14 March 2009

long distance running with a sore ankle

I’ve been busy the past couple of days with work, juggling three direct mail campaigns at the moment and planning the next one which rolls out next month. It can get wildly stressful at times.

But the good news is—my vision is back! I now have new glasses which, sadly enough, make me look like the nerd I used to be in college. And even better, Dr. Santos has informed me that I can go back to wearing soft contact lenses by next week, but I would have to buy brand new ones that have my new eye grade. My glasses will serve as back-up so that I don’t end up overusing my soft lenses.

Last Sunday evening (March 8), I was scheduled to do a long run of 7 miles, or 11.26K. I was nervous about completing the 11K+ because that would be the farthest distance I’ve run so far. So there I was in Legaspi Park with A, doing a lot of warm-ups in preparation for this torturous distance.

The first few kilometers were good enough; I was running at a relaxed, average pace of 7 min/km and I was mentally prepped to complete the targeted 11.26K. But by the 6th kilometer, I started to feel a very bad soreness in my left ankle. It wasn’t the regular kind of sore; it was the alarming kind of sore. I think I unconsciously placed a lot of stress on that ankle especially when I ran on the park’s curved paths. The landing of my left foot probably wasn’t correct to begin with. So a little past the 6th kilometer, I felt a throbbing kind of pain, which I tried to ignore at first. But the pain intensified, and I was forced to stop and limp my way to the nearest bench. I took off my shoes and socks to massage my ankle, which was feeling sensitive but not sprained, thank God. After a few minutes, I put on my shoes again and decided to try running the rest of the 5 or so kilometers.

I stopped after two minutes of running. The ankle pain wasn't going away.

In my 28 years of existence (haha), I've had my share of injuries, both major and minor: a cut on the bottom of my chin due to a bicycle accident when I was a kid (and I had to undergo stitches on the chin); a fractured left collarbone from judo; normal bruises on the knuckles from boxing PLUS a very bad two-week bruise on the rib from a sparring session; deep cuts on the knees from various accidents, like colliding into some stupid huge rock underwater; and a benign dermoid cyst the size of a human fist which had to be removed from my right ovary through surgery. Basically, I am one of the most unfortunate people you'll ever get to know.

At that point when I felt the bad soreness in the ankle, I knew I didn't need another injury. I was already vision-impaired to begin with--but an ankle sprain would completely prevent me from running. So I stopped running that Sunday night, out of fear that I would be stuck in bed with a sprained ankle and miss out on an entire summer of races including the Condura Run.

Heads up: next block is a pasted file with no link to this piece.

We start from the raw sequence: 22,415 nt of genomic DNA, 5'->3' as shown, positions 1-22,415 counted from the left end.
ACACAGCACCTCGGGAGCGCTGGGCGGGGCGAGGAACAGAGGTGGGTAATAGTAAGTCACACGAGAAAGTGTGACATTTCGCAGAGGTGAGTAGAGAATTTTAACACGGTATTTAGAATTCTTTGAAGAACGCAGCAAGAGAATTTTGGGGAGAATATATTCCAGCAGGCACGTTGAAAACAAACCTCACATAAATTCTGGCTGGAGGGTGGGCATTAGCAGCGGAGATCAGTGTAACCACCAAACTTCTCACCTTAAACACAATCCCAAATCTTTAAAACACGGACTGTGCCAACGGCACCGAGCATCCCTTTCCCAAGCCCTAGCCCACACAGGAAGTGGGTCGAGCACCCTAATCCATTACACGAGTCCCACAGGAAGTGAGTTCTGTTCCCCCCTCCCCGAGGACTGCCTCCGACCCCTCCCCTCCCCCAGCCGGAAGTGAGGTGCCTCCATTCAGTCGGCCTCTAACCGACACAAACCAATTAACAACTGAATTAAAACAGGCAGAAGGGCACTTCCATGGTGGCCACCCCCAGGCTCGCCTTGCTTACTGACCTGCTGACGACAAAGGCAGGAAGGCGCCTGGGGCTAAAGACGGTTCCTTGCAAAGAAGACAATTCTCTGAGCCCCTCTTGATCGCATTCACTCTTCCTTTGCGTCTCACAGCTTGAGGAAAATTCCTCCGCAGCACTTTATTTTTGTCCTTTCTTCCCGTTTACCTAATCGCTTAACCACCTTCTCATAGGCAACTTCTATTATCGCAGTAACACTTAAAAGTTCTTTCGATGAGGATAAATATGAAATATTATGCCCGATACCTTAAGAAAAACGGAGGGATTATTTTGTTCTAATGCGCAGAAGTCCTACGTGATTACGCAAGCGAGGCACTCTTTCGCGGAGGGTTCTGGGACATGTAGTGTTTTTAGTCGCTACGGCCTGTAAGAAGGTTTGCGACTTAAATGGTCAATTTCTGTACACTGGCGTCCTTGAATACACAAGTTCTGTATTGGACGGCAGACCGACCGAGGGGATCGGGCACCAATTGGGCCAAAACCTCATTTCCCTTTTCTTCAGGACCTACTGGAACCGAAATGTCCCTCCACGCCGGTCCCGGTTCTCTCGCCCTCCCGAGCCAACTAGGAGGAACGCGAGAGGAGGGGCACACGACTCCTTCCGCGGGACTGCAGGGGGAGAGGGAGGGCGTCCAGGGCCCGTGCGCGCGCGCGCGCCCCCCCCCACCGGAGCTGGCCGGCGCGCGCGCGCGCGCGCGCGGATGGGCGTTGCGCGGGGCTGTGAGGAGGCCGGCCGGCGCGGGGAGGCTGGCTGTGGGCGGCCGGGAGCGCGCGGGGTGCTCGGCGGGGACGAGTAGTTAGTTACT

Of course, I cussed a bit when I forced myself to stop. Couldn't help it, you know. I was upset about not finishing the 11.26K. If I was forced to DNF on an actual 11K race, I would have probably died of embarrassment.

Monday morning found me gloomily contemplating on the unfairness of life while I semi-hobbled around the office. Even though I had iced my ankle and shins Sunday night, I was still somewhat sore the next day. And to think I wasn't even running super fast that Sunday.

On Tuesday (Week 3 of the SmartCoach training program), I was scheduled to do an easy run of 5K. I was anxious as I stood on the park's running path with a slightly sore left ankle, praying that I wouldn't be too injured to complete a standard 5K run. As my own way of behaving nicely, I ran very slow that night (close to an 8 min/km pace), gauging my ankle every time my left foot hit the pavement. I was careful not too put so much stress on it. In fact, I was so busy paying attention to my footstrike that the 5K went by almost unnoticeably.

I was ecstatic to be running in such miraculously good condition, and then and there, I decided to do an open run: go past 5K and see how far I could go without feeling any pain. By the 9th kilometer, I was getting super tired, but my ankle was still fine despite the soreness, so I was thinking to myself, yeah, Gina, just keep on going. Who knows, you'll probably make it to 11K.

I finished at 11.33K after an hour and a half of continuous running, and my first thought was: Thank You, God.

I'm no regular churchgoer but I do have my own personal way of communicating with Him. The entire run felt like one long prayer--although I didn't really ask God to make me reach 11K. I only hoped to run as far as I could, and He gave me the will to finish 11.33K.

When life gives you lemons, well, make lemonade the next chance you get. Haha. I may not have finished the planned 11K that Sunday, but Tuesday's long distance run was the sweetest one I've had so far, sore ankle and all.


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